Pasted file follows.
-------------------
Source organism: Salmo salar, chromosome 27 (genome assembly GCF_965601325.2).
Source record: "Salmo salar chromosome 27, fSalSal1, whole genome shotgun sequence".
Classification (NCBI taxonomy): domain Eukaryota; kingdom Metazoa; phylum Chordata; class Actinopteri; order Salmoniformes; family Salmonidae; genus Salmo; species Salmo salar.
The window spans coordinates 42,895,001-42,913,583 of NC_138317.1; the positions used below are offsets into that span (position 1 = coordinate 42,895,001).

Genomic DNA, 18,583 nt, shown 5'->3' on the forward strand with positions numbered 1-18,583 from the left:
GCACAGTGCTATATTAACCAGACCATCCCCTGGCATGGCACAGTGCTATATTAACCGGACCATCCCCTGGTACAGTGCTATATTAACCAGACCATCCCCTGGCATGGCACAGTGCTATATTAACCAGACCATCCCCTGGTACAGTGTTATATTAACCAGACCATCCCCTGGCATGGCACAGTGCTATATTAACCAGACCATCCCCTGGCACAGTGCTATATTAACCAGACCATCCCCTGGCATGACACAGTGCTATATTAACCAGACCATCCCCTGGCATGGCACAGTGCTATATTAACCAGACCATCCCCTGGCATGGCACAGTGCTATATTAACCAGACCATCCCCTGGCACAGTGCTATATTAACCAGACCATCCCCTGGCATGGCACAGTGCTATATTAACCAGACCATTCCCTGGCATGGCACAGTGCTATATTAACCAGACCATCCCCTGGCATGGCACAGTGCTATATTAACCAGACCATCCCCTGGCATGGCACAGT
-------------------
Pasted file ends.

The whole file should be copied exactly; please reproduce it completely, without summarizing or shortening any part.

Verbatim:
Source organism: Salmo salar, chromosome 27 (genome assembly GCF_965601325.2).
Source record: "Salmo salar chromosome 27, fSalSal1, whole genome shotgun sequence".
Classification (NCBI taxonomy): domain Eukaryota; kingdom Metazoa; phylum Chordata; class Actinopteri; order Salmoniformes; family Salmonidae; genus Salmo; species Salmo salar.
The window spans coordinates 42,895,001-42,913,583 of NC_138317.1; the positions used below are offsets into that span (position 1 = coordinate 42,895,001).

Genomic DNA, 18,583 nt, shown 5'->3' on the forward strand with positions numbered 1-18,583 from the left:
GCACAGTGCTATATTAACCAGACCATCCCCTGGCATGGCACAGTGCTATATTAACCGGACCATCCCCTGGTACAGTGCTATATTAACCAGACCATCCCCTGGCATGGCACAGTGCTATATTAACCAGACCATCCCCTGGTACAGTGTTATATTAACCAGACCATCCCCTGGCATGGCACAGTGCTATATTAACCAGACCATCCCCTGGCACAGTGCTATATTAACCAGACCATCCCCTGGCATGACACAGTGCTATATTAACCAGACCATCCCCTGGCATGGCACAGTGCTATATTAACCAGACCATCCCCTGGCATGGCACAGTGCTATATTAACCAGACCATCCCCTGGCACAGTGCTATATTAACCAGACCATCCCCTGGCATGGCACAGTGCTATATTAACCAGACCATTCCCTGGCATGGCACAGTGCTATATTAACCAGACCATCCCCTGGCATGGCACAGTGCTATATTAACCAGACCATCCCCTGGCATGGCACAGT